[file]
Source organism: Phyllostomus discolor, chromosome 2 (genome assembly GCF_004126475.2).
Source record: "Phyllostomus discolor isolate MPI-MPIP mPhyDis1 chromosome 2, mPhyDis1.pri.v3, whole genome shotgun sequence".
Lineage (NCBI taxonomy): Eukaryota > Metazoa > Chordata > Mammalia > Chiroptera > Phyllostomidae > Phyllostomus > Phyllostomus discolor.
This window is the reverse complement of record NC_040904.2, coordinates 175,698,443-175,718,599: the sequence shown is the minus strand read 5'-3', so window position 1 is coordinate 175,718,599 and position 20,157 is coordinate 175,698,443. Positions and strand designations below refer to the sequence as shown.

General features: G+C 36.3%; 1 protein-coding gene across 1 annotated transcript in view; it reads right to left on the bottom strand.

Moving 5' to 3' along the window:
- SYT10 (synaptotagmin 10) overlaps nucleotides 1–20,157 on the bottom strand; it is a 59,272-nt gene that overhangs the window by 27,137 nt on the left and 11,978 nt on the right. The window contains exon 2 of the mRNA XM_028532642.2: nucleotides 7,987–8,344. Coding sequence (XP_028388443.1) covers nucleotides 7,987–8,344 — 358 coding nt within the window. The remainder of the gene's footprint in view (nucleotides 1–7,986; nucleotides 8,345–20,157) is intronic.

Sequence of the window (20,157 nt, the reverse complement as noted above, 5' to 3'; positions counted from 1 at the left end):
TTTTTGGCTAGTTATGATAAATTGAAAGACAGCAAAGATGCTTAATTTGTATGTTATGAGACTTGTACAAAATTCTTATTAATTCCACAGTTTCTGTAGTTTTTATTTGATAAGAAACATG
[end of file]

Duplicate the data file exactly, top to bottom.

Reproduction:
Source organism: Phyllostomus discolor, chromosome 2 (genome assembly GCF_004126475.2).
Source record: "Phyllostomus discolor isolate MPI-MPIP mPhyDis1 chromosome 2, mPhyDis1.pri.v3, whole genome shotgun sequence".
Lineage (NCBI taxonomy): Eukaryota > Metazoa > Chordata > Mammalia > Chiroptera > Phyllostomidae > Phyllostomus > Phyllostomus discolor.
This window is the reverse complement of record NC_040904.2, coordinates 175,698,443-175,718,599: the sequence shown is the minus strand read 5'-3', so window position 1 is coordinate 175,718,599 and position 20,157 is coordinate 175,698,443. Positions and strand designations below refer to the sequence as shown.

General features: G+C 36.3%; 1 protein-coding gene across 1 annotated transcript in view; it reads right to left on the bottom strand.

Moving 5' to 3' along the window:
- SYT10 (synaptotagmin 10) overlaps nucleotides 1–20,157 on the bottom strand; it is a 59,272-nt gene that overhangs the window by 27,137 nt on the left and 11,978 nt on the right. The window contains exon 2 of the mRNA XM_028532642.2: nucleotides 7,987–8,344. Coding sequence (XP_028388443.1) covers nucleotides 7,987–8,344 — 358 coding nt within the window. The remainder of the gene's footprint in view (nucleotides 1–7,986; nucleotides 8,345–20,157) is intronic.

Sequence of the window (20,157 nt, the reverse complement as noted above, 5' to 3'; positions counted from 1 at the left end):
TTTTTGGCTAGTTATGATAAATTGAAAGACAGCAAAGATGCTTAATTTGTATGTTATGAGACTTGTACAAAATTCTTATTAATTCCACAGTTTCTGTAGTTTTTATTTGATAAGAAACATG